Growing appetite for recycled steel is likely to make investing in bulk carriers increasingly less risky if demand for the commodity continues to rise over the long term, according to new analysis.
That is according to a new research report commissioned by the Baltic Exchange and authored by Urs Dur, founder of consultancy Zuoz Industrial and former CFO of bulker operator Norvic Shipping.
Scrap steel prices are already at elevated levels. At around $520/ldt currently in major markets, recycling values for bulkers are more than double the historic average since 2009, according to the report. This is despite prices having fallen by over 20% since the peak in April last year.
“Should the current multi-year higher cycle value turn out to be a fundamental risk trend supported by some of the evolving demand factors, the fundamental risk of investing in middle-aged dry bulk tonnage, particularly in softer freight markets, will have decreased,” report author Dur said.
New emissions policies, green-transition technologies and clean-air initiatives in countries like China are expected to add to demand for recycled steel, which has a lower carbon footprint in comparison with virgin steel.
It is estimated that around 109m tonnes of steel will be used annually by 2050, almost triple the 2022 level, according to research by Bloomberg New Energy Finance (BNEF), cited by Zuoz.
The consultancy says that recycled steel will have a “fundamental” role to play in meeting this colossal demand going forward.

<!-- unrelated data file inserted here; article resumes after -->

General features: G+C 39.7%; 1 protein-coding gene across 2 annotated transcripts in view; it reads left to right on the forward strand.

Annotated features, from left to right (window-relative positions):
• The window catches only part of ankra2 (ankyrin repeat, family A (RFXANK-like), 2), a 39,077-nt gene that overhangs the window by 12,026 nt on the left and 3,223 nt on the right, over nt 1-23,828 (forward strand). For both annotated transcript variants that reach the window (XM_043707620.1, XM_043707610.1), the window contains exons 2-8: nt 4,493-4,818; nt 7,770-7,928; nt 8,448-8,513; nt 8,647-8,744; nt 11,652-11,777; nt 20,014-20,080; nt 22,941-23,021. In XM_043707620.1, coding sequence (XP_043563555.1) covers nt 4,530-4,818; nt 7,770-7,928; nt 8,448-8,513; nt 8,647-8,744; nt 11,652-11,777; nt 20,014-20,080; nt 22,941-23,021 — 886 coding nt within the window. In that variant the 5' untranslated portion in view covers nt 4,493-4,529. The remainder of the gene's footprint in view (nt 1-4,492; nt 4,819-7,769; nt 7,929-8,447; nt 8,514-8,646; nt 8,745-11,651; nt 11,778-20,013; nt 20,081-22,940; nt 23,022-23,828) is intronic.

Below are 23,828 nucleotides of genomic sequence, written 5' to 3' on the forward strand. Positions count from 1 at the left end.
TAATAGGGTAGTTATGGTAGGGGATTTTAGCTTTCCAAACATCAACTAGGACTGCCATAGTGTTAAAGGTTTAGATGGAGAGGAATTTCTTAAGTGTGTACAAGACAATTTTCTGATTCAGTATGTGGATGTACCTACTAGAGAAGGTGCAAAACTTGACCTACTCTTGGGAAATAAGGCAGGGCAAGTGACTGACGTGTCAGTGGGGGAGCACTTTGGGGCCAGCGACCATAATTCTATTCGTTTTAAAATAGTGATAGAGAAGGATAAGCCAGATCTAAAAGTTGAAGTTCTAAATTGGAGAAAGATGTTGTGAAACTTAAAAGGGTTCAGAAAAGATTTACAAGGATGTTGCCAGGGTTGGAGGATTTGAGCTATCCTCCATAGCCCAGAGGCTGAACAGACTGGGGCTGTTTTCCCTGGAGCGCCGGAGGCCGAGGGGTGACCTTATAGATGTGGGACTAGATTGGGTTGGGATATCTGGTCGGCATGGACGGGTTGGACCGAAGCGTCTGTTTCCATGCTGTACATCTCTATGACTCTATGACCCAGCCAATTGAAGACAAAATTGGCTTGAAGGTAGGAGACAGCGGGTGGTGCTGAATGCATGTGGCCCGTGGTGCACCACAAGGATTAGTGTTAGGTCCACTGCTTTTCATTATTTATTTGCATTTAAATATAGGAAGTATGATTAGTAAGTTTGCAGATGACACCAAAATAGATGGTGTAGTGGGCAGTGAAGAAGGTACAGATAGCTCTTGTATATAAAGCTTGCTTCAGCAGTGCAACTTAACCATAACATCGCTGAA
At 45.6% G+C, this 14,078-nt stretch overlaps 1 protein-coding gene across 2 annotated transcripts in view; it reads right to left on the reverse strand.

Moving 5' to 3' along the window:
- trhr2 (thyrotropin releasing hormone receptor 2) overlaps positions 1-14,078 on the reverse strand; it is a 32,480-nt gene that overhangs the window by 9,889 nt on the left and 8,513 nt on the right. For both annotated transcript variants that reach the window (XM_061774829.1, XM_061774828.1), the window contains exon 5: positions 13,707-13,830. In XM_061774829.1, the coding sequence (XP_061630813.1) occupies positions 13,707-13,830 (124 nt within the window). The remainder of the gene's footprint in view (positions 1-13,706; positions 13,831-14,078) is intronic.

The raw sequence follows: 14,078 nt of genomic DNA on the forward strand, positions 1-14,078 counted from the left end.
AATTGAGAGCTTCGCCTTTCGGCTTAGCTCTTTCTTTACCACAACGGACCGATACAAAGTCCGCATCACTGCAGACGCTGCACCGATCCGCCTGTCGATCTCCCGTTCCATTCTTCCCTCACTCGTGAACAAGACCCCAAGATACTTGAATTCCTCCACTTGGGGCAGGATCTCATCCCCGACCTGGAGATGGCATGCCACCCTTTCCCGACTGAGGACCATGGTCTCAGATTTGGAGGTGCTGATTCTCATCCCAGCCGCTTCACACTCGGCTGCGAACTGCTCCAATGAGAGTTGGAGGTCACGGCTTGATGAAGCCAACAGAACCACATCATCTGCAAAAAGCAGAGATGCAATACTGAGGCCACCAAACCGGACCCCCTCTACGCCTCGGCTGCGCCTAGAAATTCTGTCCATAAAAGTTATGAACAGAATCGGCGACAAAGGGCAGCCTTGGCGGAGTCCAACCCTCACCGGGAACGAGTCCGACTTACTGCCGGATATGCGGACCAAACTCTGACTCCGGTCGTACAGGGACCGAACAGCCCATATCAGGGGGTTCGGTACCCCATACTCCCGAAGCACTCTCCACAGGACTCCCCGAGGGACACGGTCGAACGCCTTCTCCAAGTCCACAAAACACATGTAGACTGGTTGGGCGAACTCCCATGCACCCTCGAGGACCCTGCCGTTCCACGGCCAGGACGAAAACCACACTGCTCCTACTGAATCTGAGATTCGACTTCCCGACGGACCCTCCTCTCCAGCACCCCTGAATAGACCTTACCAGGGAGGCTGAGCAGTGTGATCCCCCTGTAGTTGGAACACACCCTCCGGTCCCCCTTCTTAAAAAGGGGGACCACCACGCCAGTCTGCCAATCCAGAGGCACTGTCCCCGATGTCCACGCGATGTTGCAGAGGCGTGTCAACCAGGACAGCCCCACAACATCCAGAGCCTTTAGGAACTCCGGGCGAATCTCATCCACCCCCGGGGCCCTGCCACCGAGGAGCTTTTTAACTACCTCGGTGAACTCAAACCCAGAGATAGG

Chinese demand for scrap rose by over 40% during the first half of 2021, the report said. Global demand growth last year was around 8%.
Recycling one tonne of scrap steel save 1.5 tonnes of CO2, 1.4 tonnes of iron ore and 740kg of coal, the report said, quoting the World Steel Association.
If demand for recycled steel continues to rise, Zuoz foresees possible knock-on effects on ship management and finance.
“Companies may look to adjust their depreciation accounting policies to a higher recycle value (supporting net income and equity, though a non-cash item),” the report stated.
“Far less likely, at least in the near term, banks may also consider slower amortization based on higher recycle values. The recent two-year trend in higher recycled values needs to be sustained for quite sometime further, in our view, before any changes happen.”
All this being said, recycled steel is unlikely to be a silver bullet for bulker values — the Zuoz report underlines the highly cyclical nature of the dry bulk sector and “substantial volatility throughout the cycles”.
“However, with recycled steel being the greenest option for steel production today, it is worth considering that recycle values may stay elevated when viewed through the prism of global “net-zero” goals and Chinese clean air targets,” it argued.